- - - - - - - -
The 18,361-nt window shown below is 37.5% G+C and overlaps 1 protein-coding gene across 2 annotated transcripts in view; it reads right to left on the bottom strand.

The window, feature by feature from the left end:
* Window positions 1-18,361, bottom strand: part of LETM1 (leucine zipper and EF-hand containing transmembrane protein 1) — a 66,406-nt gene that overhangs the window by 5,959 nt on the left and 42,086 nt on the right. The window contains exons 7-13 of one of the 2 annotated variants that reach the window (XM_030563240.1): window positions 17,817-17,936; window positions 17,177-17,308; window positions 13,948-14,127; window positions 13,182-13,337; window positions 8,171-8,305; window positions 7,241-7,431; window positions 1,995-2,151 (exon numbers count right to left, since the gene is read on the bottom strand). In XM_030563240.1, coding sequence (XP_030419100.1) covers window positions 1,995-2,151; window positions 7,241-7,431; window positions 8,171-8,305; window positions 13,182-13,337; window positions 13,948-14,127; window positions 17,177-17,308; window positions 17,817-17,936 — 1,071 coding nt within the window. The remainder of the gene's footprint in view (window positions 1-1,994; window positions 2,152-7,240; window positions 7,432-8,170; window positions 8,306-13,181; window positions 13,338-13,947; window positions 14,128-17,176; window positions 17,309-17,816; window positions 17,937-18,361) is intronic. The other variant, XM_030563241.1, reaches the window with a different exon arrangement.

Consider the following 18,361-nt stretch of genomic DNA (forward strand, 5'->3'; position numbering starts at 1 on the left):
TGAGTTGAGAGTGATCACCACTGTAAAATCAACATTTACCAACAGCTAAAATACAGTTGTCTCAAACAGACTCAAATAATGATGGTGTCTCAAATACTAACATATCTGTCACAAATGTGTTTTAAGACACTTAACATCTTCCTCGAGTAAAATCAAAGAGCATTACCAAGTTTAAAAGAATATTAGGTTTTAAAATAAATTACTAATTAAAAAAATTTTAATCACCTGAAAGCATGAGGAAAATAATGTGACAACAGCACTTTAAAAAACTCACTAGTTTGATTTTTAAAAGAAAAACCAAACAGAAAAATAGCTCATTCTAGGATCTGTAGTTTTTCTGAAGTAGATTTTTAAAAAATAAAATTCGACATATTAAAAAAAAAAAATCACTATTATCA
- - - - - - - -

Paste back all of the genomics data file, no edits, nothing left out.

The 18,361-nt window shown below is 37.5% G+C and overlaps 1 protein-coding gene across 2 annotated transcripts in view; it reads right to left on the bottom strand.

The window, feature by feature from the left end:
* Window positions 1-18,361, bottom strand: part of LETM1 (leucine zipper and EF-hand containing transmembrane protein 1) — a 66,406-nt gene that overhangs the window by 5,959 nt on the left and 42,086 nt on the right. The window contains exons 7-13 of one of the 2 annotated variants that reach the window (XM_030563240.1): window positions 17,817-17,936; window positions 17,177-17,308; window positions 13,948-14,127; window positions 13,182-13,337; window positions 8,171-8,305; window positions 7,241-7,431; window positions 1,995-2,151 (exon numbers count right to left, since the gene is read on the bottom strand). In XM_030563240.1, coding sequence (XP_030419100.1) covers window positions 1,995-2,151; window positions 7,241-7,431; window positions 8,171-8,305; window positions 13,182-13,337; window positions 13,948-14,127; window positions 17,177-17,308; window positions 17,817-17,936 — 1,071 coding nt within the window. The remainder of the gene's footprint in view (window positions 1-1,994; window positions 2,152-7,240; window positions 7,432-8,170; window positions 8,306-13,181; window positions 13,338-13,947; window positions 14,128-17,176; window positions 17,309-17,816; window positions 17,937-18,361) is intronic. The other variant, XM_030563241.1, reaches the window with a different exon arrangement.

Consider the following 18,361-nt stretch of genomic DNA (forward strand, 5'->3'; position numbering starts at 1 on the left):
TGAGTTGAGAGTGATCACCACTGTAAAATCAACATTTACCAACAGCTAAAATACAGTTGTCTCAAACAGACTCAAATAATGATGGTGTCTCAAATACTAACATATCTGTCACAAATGTGTTTTAAGACACTTAACATCTTCCTCGAGTAAAATCAAAGAGCATTACCAAGTTTAAAAGAATATTAGGTTTTAAAATAAATTACTAATTAAAAAAATTTTAATCACCTGAAAGCATGAGGAAAATAATGTGACAACAGCACTTTAAAAAACTCACTAGTTTGATTTTTAAAAGAAAAACCAAACAGAAAAATAGCTCATTCTAGGATCTGTAGTTTTTCTGAAGTAGATTTTTAAAAAATAAAATTCGACATATTAAAAAAAAAAAATCACTATTATCA